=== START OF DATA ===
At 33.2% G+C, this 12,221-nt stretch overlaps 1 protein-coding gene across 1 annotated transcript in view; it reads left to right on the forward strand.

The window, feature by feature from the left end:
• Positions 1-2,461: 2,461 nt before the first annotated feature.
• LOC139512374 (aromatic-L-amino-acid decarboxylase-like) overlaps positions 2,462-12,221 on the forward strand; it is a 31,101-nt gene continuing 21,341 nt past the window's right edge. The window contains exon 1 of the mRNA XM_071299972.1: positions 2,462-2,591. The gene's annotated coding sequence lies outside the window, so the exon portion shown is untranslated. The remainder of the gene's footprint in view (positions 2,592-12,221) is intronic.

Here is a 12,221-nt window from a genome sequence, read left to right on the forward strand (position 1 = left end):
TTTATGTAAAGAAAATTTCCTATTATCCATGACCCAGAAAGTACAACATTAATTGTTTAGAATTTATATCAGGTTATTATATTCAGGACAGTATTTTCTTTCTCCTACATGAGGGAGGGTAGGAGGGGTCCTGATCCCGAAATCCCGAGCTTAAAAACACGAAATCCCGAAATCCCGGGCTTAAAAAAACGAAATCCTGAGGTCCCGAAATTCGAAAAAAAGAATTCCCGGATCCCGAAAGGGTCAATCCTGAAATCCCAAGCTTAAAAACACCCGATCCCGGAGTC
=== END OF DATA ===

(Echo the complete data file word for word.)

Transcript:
At 33.2% G+C, this 12,221-nt stretch overlaps 1 protein-coding gene across 1 annotated transcript in view; it reads left to right on the forward strand.

The window, feature by feature from the left end:
• Positions 1-2,461: 2,461 nt before the first annotated feature.
• LOC139512374 (aromatic-L-amino-acid decarboxylase-like) overlaps positions 2,462-12,221 on the forward strand; it is a 31,101-nt gene continuing 21,341 nt past the window's right edge. The window contains exon 1 of the mRNA XM_071299972.1: positions 2,462-2,591. The gene's annotated coding sequence lies outside the window, so the exon portion shown is untranslated. The remainder of the gene's footprint in view (positions 2,592-12,221) is intronic.

Here is a 12,221-nt window from a genome sequence, read left to right on the forward strand (position 1 = left end):
TTTATGTAAAGAAAATTTCCTATTATCCATGACCCAGAAAGTACAACATTAATTGTTTAGAATTTATATCAGGTTATTATATTCAGGACAGTATTTTCTTTCTCCTACATGAGGGAGGGTAGGAGGGGTCCTGATCCCGAAATCCCGAGCTTAAAAACACGAAATCCCGAAATCCCGGGCTTAAAAAAACGAAATCCTGAGGTCCCGAAATTCGAAAAAAAGAATTCCCGGATCCCGAAAGGGTCAATCCTGAAATCCCAAGCTTAAAAACACCCGATCCCGGAGTC